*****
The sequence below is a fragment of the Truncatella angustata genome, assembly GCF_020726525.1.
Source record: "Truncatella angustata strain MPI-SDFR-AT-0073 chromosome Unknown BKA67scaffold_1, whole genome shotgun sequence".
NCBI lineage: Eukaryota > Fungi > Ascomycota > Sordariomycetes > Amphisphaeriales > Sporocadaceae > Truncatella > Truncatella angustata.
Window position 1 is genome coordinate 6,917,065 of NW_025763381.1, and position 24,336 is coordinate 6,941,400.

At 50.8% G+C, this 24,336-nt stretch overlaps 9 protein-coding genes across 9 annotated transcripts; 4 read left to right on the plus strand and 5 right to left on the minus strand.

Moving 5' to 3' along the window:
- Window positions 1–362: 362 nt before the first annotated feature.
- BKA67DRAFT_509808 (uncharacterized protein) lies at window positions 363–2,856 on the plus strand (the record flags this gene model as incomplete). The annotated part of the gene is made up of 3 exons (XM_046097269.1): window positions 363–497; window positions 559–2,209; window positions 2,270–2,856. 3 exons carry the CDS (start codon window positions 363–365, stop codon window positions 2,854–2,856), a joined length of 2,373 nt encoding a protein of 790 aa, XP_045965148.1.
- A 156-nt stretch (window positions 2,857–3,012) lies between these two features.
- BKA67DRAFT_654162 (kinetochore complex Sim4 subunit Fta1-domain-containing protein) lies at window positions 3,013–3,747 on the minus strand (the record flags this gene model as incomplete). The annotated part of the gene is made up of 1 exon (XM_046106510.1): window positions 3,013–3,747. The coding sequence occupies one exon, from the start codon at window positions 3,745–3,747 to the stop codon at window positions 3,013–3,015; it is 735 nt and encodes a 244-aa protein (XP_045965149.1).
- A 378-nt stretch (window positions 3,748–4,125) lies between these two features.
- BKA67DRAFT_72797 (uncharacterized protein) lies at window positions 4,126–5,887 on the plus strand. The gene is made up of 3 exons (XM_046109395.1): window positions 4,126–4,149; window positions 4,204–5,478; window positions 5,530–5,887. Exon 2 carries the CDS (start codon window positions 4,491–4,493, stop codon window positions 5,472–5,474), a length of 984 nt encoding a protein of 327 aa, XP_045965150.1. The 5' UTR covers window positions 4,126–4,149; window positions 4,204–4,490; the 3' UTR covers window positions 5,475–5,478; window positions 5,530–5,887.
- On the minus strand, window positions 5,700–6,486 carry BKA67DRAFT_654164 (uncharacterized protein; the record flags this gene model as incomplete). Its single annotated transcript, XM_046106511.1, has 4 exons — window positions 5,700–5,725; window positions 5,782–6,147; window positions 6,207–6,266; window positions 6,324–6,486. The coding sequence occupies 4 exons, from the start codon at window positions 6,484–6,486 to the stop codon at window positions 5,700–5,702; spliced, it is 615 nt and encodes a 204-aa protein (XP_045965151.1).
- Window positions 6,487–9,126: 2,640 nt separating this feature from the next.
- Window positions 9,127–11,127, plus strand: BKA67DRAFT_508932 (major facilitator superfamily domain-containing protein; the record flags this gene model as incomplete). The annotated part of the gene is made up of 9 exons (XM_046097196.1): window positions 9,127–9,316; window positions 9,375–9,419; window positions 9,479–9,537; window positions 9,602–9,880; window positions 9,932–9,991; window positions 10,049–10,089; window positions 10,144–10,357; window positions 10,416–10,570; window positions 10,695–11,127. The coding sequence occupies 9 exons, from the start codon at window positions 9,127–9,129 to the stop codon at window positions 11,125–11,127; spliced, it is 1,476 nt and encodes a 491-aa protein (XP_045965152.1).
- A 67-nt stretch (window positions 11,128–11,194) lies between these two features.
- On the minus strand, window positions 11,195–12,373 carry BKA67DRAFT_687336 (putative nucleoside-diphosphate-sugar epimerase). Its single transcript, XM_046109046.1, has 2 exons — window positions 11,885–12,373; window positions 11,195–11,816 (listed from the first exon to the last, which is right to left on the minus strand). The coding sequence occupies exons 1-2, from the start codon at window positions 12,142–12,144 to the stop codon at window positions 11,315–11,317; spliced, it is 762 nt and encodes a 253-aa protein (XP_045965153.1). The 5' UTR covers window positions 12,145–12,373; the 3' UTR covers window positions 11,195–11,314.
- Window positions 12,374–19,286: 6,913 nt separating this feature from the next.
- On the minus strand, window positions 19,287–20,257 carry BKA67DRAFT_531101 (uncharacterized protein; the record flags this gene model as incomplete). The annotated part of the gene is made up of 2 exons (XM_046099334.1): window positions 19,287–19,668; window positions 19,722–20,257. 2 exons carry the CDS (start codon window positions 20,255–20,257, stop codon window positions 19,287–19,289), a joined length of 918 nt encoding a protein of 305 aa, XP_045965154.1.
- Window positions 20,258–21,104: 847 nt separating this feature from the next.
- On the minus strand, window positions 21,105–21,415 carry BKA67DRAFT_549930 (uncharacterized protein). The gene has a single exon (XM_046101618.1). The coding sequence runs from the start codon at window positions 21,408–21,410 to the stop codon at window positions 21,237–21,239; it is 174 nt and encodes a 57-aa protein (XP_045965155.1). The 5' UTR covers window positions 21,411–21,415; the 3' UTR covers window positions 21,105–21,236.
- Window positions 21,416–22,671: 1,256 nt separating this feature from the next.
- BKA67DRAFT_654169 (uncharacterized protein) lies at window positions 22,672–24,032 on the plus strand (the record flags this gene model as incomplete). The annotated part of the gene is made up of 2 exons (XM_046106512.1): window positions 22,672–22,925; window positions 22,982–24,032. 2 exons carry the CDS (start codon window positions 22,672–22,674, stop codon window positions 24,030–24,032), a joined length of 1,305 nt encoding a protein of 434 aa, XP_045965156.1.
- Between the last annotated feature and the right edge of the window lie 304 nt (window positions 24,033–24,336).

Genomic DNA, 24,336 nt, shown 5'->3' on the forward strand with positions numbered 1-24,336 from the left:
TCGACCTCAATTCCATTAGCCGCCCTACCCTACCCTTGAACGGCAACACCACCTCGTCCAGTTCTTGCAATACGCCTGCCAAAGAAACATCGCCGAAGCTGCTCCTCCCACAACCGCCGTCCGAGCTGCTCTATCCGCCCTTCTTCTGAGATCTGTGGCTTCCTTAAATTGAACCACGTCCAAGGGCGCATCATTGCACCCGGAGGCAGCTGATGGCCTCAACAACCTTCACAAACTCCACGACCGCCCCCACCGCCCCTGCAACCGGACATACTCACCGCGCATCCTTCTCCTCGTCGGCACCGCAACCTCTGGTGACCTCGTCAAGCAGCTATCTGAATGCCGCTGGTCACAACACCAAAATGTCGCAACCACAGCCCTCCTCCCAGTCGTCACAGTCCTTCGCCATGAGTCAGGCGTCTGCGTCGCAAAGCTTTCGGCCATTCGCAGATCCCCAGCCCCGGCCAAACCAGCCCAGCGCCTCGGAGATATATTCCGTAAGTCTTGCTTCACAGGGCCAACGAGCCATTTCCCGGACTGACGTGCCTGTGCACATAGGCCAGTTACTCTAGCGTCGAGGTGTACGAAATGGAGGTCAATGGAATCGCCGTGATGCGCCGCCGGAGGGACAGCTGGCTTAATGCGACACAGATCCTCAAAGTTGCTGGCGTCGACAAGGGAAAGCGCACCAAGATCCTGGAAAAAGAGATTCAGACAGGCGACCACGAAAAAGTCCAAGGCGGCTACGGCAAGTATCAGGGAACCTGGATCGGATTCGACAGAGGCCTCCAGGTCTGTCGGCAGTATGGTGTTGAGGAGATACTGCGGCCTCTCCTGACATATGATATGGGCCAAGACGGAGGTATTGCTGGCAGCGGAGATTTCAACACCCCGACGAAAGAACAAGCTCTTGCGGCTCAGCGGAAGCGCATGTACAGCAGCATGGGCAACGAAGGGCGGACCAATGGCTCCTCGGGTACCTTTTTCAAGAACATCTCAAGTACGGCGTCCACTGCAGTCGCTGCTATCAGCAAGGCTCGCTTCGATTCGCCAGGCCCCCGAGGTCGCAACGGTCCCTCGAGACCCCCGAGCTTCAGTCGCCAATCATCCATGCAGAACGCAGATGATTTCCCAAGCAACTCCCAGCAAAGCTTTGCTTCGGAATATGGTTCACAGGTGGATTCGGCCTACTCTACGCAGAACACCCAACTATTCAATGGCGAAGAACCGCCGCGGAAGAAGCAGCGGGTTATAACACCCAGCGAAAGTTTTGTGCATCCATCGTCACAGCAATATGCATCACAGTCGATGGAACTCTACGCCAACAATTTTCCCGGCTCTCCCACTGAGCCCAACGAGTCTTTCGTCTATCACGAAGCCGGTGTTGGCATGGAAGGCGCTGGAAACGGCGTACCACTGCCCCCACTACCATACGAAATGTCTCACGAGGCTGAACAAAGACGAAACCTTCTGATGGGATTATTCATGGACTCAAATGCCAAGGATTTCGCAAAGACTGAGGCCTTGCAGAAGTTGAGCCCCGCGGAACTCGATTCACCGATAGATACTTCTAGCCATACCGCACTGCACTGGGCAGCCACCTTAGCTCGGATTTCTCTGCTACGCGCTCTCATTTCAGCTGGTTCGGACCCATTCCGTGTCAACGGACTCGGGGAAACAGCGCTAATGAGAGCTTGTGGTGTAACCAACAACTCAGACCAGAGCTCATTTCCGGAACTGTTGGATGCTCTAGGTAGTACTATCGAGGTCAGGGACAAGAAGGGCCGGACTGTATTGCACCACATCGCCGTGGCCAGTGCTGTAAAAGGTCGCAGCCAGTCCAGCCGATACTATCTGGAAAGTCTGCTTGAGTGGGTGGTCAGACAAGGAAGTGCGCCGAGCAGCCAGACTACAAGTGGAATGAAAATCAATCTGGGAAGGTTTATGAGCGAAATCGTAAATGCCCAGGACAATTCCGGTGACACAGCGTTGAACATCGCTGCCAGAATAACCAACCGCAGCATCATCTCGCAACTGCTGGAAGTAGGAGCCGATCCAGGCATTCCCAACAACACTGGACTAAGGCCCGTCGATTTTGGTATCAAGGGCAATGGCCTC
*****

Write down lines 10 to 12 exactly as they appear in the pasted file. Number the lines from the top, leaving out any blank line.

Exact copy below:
- BKA67DRAFT_654162 (kinetochore complex Sim4 subunit Fta1-domain-containing protein) lies at window positions 3,013–3,747 on the minus strand (the record flags this gene model as incomplete). The annotated part of the gene is made up of 1 exon (XM_046106510.1): window positions 3,013–3,747. The coding sequence occupies one exon, from the start codon at window positions 3,745–3,747 to the stop codon at window positions 3,013–3,015; it is 735 nt and encodes a 244-aa protein (XP_045965149.1).
- A 378-nt stretch (window positions 3,748–4,125) lies between these two features.
- BKA67DRAFT_72797 (uncharacterized protein) lies at window positions 4,126–5,887 on the plus strand. The gene is made up of 3 exons (XM_046109395.1): window positions 4,126–4,149; window positions 4,204–5,478; window positions 5,530–5,887. Exon 2 carries the CDS (start codon window positions 4,491–4,493, stop codon window positions 5,472–5,474), a length of 984 nt encoding a protein of 327 aa, XP_045965150.1. The 5' UTR covers window positions 4,126–4,149; window positions 4,204–4,490; the 3' UTR covers window positions 5,475–5,478; window positions 5,530–5,887.